She took nearly two years off from competition after Rio and came back for the national championships in July. Franklin’s best finish there was 18th in the 200m freestyle heats. She said before and after the meet that she still felt pain in her shoulders. That treatment was a day-to-day process.

She missed making the team for the top two international meets ahead of the 2020 Olympics — the Pan Pacific Championships in August and the 2019 World Championships in South Korea but said in July the goal remained to make the Tokyo Games.

“I would 100 times rather be sitting in Omaha in 2020 having not made the team, knowing that I tried,” she said then, “rather than looking back on these last two years and always thinking what if.”

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VIDEO: Katie Ledecky performs Beatles song at Golden Goggle Awards

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This was perhaps the hardest letter I’ve ever had to write. There are so many words to say and I thank you all for letting me share them with you, and for your continued support. Today, I announce my retirement from competitive swimming. A link to my letter to you all is in my bio. “This is by no means the end. Rather, I choose to look at this as a new beginning. Swimming has been, and always will be, a big part of my life and I absolutely plan to stay involved in what I believe is the best sport in the world, just in a different way. I hope to continue to inspire others to be their best, both in and out of the pool, and I’m truly excited about this next chapter and how my relationship with the sport will continue to change and grow.” Thank you❤️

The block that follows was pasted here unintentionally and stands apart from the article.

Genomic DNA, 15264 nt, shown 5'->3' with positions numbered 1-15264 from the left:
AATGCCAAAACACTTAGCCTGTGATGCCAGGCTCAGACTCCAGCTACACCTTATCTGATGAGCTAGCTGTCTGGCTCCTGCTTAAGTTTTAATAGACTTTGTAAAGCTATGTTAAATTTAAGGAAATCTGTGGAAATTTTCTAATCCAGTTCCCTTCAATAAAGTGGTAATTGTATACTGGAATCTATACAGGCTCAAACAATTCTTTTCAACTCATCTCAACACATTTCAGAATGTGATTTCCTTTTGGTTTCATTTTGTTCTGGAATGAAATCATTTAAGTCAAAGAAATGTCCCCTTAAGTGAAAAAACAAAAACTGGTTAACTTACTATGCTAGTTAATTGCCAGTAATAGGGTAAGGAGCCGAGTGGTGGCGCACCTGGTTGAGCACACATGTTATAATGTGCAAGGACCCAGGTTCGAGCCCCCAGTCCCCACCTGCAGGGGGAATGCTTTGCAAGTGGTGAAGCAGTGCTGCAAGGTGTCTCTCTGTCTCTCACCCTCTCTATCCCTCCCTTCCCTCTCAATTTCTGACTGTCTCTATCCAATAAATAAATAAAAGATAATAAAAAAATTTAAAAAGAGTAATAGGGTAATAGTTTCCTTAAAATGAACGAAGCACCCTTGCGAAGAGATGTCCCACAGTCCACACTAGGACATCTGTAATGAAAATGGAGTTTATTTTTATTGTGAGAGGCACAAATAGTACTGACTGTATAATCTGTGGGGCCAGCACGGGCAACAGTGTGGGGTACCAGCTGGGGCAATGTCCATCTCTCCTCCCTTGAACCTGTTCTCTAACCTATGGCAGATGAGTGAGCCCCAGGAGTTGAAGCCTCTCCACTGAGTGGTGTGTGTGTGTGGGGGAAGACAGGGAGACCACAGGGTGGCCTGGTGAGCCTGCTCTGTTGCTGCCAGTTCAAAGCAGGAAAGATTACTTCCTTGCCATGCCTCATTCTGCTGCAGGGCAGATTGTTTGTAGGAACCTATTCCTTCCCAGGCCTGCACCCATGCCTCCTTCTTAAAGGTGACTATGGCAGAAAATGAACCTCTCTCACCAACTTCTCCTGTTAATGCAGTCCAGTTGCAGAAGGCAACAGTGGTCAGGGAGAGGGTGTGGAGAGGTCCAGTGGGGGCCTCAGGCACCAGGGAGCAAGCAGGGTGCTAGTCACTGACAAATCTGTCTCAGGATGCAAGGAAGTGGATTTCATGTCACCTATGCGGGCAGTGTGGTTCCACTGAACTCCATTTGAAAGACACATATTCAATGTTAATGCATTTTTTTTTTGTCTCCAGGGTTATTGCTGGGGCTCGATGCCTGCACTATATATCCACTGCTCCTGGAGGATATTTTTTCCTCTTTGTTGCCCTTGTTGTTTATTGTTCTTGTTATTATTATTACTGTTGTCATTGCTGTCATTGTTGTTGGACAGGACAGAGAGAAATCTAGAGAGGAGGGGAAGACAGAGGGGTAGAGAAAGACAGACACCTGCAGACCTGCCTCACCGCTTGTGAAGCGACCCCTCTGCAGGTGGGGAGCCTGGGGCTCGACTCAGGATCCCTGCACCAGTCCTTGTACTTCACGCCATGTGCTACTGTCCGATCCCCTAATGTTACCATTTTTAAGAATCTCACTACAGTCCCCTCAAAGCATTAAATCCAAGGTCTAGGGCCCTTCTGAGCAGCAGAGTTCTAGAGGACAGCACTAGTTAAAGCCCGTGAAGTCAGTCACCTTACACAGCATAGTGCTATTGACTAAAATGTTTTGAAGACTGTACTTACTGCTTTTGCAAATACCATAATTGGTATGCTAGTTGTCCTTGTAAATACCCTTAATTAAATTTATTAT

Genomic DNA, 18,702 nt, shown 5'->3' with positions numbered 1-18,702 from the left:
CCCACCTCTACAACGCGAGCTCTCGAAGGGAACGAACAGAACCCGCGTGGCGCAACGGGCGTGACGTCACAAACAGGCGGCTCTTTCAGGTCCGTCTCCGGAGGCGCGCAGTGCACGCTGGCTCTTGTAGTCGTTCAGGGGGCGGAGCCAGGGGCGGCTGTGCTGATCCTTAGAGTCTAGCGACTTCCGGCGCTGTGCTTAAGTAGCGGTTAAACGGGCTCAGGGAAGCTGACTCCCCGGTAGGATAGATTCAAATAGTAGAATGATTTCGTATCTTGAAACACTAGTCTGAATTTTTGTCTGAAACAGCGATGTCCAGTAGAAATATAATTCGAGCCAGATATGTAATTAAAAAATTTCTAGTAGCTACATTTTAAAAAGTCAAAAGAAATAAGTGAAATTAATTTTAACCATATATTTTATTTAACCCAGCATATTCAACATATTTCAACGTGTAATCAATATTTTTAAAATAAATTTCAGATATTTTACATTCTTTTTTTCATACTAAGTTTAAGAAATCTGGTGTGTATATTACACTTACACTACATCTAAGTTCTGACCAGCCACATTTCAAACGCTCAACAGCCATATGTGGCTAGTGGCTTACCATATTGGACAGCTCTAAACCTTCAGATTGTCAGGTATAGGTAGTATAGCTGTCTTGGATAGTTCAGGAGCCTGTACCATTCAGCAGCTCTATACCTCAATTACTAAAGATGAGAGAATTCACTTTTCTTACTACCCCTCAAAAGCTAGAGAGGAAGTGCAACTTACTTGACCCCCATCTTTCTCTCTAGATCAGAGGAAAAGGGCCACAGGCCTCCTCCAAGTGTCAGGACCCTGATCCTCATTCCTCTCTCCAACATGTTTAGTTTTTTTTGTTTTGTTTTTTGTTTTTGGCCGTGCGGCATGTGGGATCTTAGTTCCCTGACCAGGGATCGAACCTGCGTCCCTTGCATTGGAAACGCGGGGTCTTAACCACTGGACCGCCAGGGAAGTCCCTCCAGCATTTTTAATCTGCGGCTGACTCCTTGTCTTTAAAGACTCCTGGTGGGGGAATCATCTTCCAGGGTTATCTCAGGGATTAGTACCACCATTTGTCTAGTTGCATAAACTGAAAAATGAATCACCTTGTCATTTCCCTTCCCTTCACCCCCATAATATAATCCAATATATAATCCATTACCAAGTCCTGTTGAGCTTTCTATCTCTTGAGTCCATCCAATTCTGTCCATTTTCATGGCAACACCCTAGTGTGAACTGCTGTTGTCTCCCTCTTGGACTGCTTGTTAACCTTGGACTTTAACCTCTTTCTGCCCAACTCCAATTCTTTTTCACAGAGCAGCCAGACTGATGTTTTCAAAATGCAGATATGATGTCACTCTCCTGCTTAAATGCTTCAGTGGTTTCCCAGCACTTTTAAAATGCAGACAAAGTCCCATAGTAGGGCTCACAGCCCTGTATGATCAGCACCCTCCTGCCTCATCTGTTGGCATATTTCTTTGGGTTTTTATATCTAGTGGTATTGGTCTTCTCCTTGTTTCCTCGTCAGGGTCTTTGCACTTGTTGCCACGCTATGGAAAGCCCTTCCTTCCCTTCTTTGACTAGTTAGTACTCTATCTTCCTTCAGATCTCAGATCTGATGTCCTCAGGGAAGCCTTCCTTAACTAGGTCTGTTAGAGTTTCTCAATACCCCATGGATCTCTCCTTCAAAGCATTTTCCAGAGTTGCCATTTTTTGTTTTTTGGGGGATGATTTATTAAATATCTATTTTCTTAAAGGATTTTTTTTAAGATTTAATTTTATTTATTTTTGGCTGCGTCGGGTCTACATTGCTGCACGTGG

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Paris 2024 Olympic marathon route unveiled

Paris 2024 Olympic Marathon
Paris 2024
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The 2024 Olympic marathon route will take runners from Paris to Versailles and back.

The route announcement was made on the 233rd anniversary of one of the early, significant events of the French Revolution: the Women’s March on Versailles — “to pay tribute to the thousands of women who started their march at city hall to Versailles to take up their grievances to the king and ask for bread,” Paris 2024 President Tony Estanguet said.